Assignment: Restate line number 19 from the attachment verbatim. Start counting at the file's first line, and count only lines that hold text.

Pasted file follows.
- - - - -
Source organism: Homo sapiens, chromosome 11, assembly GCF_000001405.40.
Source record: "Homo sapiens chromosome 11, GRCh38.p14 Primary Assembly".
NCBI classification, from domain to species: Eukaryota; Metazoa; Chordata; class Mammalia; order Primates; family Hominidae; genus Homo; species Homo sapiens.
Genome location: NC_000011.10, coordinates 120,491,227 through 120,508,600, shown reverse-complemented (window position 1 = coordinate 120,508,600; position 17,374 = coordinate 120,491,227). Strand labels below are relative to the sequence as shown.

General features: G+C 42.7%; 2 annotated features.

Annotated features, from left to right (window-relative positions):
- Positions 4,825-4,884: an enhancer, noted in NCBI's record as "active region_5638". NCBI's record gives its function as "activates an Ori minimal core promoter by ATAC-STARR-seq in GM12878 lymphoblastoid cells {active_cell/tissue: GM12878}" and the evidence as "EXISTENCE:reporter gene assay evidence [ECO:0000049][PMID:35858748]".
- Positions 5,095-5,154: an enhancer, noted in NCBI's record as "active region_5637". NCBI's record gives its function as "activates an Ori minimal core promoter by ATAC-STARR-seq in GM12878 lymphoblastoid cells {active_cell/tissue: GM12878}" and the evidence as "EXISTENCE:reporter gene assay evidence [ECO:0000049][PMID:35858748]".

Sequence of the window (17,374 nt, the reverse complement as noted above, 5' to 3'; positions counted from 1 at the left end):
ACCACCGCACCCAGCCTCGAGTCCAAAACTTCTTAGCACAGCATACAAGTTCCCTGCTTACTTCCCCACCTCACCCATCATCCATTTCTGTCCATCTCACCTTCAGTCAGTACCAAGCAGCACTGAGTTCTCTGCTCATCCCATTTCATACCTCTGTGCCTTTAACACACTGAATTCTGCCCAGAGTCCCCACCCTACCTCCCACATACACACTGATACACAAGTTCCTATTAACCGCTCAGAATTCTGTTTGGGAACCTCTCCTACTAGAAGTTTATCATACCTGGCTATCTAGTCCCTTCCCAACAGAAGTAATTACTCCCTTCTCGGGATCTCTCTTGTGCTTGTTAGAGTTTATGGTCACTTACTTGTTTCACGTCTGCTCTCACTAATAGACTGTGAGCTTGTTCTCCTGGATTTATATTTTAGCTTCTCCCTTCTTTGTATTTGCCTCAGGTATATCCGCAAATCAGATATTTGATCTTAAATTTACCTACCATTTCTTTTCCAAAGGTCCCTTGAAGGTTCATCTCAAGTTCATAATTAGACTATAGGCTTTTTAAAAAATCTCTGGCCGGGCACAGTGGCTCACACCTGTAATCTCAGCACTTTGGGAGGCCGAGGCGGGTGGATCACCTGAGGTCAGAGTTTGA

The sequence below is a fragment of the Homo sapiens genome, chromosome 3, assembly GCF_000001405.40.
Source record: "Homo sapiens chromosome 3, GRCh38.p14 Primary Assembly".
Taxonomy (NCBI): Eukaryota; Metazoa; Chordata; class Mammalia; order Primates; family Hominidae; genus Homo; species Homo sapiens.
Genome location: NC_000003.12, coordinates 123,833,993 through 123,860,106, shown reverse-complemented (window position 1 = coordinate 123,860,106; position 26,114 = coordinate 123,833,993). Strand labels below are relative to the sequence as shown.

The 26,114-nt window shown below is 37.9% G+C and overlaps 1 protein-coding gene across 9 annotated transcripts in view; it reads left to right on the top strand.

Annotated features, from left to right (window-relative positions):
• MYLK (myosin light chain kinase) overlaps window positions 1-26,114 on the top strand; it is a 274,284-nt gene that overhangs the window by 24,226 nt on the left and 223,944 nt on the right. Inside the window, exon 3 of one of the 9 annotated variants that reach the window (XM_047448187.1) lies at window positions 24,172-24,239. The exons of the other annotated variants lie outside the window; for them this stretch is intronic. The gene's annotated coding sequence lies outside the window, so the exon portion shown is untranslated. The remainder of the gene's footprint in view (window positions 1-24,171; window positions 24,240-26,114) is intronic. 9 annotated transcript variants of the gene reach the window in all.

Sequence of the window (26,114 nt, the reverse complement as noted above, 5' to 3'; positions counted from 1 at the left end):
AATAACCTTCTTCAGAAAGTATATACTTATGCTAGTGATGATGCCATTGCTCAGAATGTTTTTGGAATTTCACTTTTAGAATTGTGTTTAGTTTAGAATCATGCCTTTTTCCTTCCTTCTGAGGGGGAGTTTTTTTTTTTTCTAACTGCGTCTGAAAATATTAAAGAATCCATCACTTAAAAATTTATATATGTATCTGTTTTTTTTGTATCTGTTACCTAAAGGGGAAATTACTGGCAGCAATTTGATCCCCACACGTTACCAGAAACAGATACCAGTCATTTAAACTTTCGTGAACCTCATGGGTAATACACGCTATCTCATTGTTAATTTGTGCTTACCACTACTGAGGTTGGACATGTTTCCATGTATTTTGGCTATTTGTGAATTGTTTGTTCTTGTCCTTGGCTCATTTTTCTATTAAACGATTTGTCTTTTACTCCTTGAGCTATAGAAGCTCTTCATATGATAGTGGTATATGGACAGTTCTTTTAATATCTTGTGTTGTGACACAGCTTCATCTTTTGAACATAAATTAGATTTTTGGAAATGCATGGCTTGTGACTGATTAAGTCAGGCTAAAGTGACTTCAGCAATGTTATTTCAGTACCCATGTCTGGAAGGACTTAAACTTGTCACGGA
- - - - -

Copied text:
AATAACCTTCTTCAGAAAGTATATACTTATGCTAGTGATGATGCCATTGCTCAGAATGTTTTTGGAATTTCACTTTTAGAATTGTGTTTAGTTTAGAATCATGCCTTTTTCCTTCCTTCTGAGGGGGAGTTTTTTTTTTTTCTAACTGCGTCTGAAAATATTAAAGAATCCATCACTTAAAAATTTATATATGTATCTGTTTTTTTTGTATCTGTTACCTAAAGGGGAAATTACTGGCAGCAATTTGATCCCCACACGTTACCAGAAACAGATACCAGTCATTTAAACTTTCGTGAACCTCATGGGTAATACACGCTATCTCATTGTTAATTTGTGCTTACCACTACTGAGGTTGGACATGTTTCCATGTATTTTGGCTATTTGTGAATTGTTTGTTCTTGTCCTTGGCTCATTTTTCTATTAAACGATTTGTCTTTTACTCCTTGAGCTATAGAAGCTCTTCATATGATAGTGGTATATGGACAGTTCTTTTAATATCTTGTGTTGTGACACAGCTTCATCTTTTGAACATAAATTAGATTTTTGGAAATGCATGGCTTGTGACTGATTAAGTCAGGCTAAAGTGACTTCAGCAATGTTATTTCAGTACCCATGTCTGGAAGGACTTAAACTTGTCACGGA